A photo-essay on beach life at Long Branch …
Long Branch is a beach town — one of the best ever. Shore lovers have known it for 150 years now. In the course of doing research on Long Branch history, I’ve found few things that elicit nostalgia more than family and friends at their favorite beach clubs. Long Branch has its share.
These images are representative of summer at the beach in Long Branch. I’ve also sought to identify most of the city’s beach clubs and offer some brief background on each. Some of it fact, some probably fiction. I did learn that generations of families love their beach clubs — the ones still around and those gone with time.
I did my research through the Asbury Park Press archives — a terrific service — to learn more about the city’s shore life and its beach clubs. If others have better info or more photos, I’d be grateful for the sharing — HERE. Enjoy.
“The Bluffs” at Long Branch, by Winslow Homer, 1869. City historians are uncertain of the exact location of this iconic Gilded Age painting. The best estimate is at Ocean Avenue between Morris and Pavilion Avenues. It is the ultimate Long Branch beach image.
Another day dawns on city beaches, 2019.
Some cruder beach beginnings in LB, 1870.
Family fun at the shore, early 1900s.
Pier Village aerial image, 2010s. Most city beaches are open to the public.
City beach-goers along side the Iron Pier, late 1870s.
An early bathing beauty contest by the LB bluffs, late 1800s.
“Fully Clothed” — another early beach scene at Long Branch, late 1800s.
Summer storm pounds the LB bluffs. Frank Leslie’s Illustrated Newspaper, August 1873.
Busy summer day on a crowded beach, 1923.
Long Branch swimmers test the waters, 1900.
Swimming at North End, 1970s.
“On the Beach at Long Branch, NJ” painting by Winslow Homer, 1867. His art on Long Branch is much prized.
Bluffs, beach and bathers at LB, 1875.
Heading to pool club row on Ocean Avenue, 1930s.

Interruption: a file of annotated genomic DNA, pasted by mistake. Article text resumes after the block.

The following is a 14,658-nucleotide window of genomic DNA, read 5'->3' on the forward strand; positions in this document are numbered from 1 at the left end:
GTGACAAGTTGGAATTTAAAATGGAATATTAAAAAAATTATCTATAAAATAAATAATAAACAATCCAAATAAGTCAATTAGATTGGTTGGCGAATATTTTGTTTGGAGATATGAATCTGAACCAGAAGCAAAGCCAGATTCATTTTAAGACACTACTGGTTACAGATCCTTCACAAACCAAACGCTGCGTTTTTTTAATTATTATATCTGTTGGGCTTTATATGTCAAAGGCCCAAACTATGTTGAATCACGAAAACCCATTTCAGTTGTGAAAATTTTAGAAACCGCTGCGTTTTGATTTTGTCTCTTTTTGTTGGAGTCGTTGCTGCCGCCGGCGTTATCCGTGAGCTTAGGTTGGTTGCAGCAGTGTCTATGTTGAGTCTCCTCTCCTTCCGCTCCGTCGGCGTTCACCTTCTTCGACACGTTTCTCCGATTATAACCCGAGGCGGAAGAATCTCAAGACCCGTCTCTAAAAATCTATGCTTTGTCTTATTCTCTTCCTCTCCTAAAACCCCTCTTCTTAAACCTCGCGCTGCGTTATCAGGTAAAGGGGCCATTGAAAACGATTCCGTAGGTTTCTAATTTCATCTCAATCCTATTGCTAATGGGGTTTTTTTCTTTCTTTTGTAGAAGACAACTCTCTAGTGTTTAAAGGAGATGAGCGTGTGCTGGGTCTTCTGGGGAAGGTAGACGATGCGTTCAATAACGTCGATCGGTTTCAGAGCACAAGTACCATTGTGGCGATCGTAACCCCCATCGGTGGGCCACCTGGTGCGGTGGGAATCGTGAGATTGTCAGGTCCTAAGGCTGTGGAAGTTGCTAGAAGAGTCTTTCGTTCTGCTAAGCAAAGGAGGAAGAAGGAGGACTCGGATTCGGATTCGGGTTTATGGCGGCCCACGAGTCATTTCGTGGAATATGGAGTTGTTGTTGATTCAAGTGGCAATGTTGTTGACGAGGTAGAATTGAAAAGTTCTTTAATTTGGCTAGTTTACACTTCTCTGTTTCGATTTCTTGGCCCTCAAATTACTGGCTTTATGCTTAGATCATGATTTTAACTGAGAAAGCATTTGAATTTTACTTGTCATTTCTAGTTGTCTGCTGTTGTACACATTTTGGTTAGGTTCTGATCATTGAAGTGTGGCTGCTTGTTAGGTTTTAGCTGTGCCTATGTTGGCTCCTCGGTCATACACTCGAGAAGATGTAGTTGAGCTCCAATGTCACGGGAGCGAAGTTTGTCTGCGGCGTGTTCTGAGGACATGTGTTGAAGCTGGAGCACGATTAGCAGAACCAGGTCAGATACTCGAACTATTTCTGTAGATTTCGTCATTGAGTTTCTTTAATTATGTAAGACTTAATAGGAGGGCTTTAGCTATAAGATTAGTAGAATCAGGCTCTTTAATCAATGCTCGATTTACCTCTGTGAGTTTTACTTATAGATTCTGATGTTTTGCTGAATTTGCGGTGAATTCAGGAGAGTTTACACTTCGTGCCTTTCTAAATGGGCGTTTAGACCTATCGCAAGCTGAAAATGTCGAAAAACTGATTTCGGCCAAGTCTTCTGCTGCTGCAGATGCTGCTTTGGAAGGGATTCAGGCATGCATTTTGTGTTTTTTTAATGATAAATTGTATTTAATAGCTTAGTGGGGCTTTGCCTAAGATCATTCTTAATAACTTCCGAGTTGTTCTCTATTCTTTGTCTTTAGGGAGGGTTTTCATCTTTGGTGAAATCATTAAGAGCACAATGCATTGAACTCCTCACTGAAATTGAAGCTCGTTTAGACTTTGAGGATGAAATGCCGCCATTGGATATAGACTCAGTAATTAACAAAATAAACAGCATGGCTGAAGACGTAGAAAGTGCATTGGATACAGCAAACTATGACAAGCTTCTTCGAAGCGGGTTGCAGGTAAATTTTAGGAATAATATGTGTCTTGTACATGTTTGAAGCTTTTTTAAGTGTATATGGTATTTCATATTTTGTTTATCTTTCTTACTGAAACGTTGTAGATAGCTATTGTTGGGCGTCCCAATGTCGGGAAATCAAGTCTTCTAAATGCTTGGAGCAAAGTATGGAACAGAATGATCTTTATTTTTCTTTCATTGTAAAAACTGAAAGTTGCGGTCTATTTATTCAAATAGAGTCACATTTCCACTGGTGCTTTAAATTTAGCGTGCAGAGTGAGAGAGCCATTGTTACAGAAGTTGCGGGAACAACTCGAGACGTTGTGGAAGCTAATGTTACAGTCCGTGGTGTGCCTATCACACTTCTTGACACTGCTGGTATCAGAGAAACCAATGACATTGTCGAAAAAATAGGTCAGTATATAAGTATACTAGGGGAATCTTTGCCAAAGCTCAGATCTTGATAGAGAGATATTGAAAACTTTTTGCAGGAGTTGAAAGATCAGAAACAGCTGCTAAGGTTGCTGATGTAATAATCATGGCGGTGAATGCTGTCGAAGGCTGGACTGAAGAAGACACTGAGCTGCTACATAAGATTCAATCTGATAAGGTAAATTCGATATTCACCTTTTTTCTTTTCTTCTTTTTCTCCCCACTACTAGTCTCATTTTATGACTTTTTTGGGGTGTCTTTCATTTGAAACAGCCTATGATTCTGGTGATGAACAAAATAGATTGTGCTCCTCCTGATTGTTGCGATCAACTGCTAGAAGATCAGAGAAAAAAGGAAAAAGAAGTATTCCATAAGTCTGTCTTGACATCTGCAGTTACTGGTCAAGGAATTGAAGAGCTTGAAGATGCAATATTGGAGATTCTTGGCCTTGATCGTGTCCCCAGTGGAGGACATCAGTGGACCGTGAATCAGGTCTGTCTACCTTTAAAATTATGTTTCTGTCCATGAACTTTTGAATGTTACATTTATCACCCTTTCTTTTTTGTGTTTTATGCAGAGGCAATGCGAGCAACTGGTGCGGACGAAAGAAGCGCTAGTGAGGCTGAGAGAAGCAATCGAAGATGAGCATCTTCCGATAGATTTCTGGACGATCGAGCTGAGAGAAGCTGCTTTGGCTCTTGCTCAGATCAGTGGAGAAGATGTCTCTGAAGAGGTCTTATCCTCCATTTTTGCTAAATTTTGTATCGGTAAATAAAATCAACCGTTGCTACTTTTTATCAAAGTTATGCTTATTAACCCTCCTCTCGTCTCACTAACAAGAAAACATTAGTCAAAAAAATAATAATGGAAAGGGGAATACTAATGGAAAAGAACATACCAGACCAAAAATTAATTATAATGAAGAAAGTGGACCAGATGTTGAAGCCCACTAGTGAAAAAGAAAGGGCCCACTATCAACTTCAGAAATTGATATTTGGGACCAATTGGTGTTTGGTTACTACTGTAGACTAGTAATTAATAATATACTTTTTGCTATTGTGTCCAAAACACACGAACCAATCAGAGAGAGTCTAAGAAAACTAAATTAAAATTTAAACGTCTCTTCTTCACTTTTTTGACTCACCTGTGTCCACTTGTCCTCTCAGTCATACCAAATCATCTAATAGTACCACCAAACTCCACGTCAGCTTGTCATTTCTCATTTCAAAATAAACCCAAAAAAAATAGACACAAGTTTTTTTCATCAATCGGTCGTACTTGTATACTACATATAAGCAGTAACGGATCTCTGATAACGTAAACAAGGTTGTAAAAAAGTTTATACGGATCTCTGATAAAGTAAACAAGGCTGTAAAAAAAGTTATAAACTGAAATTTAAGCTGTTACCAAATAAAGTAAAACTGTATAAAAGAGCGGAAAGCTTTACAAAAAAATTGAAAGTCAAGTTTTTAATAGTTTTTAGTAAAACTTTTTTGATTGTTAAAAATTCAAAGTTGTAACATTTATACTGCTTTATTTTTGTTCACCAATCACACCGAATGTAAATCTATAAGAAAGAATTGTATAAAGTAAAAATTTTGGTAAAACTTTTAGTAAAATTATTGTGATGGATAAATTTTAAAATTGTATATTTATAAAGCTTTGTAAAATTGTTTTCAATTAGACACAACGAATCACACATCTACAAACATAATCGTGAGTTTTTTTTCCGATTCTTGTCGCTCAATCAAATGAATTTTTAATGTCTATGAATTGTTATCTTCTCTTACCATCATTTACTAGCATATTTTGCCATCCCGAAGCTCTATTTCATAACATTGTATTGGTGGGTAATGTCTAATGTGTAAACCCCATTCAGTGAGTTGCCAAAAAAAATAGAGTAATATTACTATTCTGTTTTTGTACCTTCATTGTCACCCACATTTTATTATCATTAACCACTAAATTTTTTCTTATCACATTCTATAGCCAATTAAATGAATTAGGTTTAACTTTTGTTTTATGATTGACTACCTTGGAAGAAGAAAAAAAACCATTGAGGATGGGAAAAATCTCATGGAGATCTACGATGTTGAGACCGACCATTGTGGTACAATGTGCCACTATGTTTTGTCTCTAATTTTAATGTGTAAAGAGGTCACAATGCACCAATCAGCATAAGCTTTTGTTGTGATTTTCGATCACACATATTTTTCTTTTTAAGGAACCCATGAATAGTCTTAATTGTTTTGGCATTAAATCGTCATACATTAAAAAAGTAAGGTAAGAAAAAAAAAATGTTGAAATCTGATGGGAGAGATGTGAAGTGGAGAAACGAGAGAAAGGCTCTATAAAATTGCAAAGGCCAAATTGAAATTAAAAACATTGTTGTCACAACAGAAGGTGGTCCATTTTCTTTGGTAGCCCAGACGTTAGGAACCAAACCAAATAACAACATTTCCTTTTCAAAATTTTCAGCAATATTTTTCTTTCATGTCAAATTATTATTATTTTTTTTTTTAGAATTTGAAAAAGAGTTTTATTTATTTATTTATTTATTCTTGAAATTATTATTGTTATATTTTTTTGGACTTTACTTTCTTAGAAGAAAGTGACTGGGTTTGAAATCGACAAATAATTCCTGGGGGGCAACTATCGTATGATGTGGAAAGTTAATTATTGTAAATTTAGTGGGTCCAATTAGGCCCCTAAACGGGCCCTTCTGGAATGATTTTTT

Beaches biggest holiday, July 4, 2019.
Rough surf at Long Branch, New York Illustrated News, 1863.
“On the Bluff at Long Branch” another one by Winslow Homer, 1870.
North Long Branch aerial image, 2018.
Sand replenishment near LB-MB border, 1995 (Jack Flaherty Photo).
On the beach in LB, 1905.
“The Beach at Long Branch, NJ” by Francis Augustus Silva, 1869.
“The Beach at Long Branch, NJ” by Francis Augustus Silva, 1882.
West End beach-goers are among the most dedicated sun, sea & sand patrons, 1981.
North End beach looking into MB at dawn, 2018.
Long Branch bathers dot the coast, looking north, 2016.
City lifeguard stand on a cloudy summer day, 2020.
Summer of social distancing in LB, 2020.
Ocean Beach Club
Ocean Beach Club in Elberon, 2013. The club organized in 1906 still operates today. If so, then it’s the oldest beach club in Long Branch. William Rosenfeld was the first president of OBC which included 25 charter members.
Ocean Beach Club on Ocean Avenue, 1966. William Rosenfeld also was a LB city commissioner and diamond merchant. Born in Oregon in 1866, he donated $100,000 to Monmouth Memorial Hospital when he died in 1957.
Ocean Beach Club, 2021.
Ocean Beach Club pool area, 2010s. The salt water pool was added in the early 1920s at a cost of $18,000.
Ocean Beach Club, today. Samuel Sestito spent a half-century of summers at the OBC, beginning as its superintendent in 1920. He died in 1970.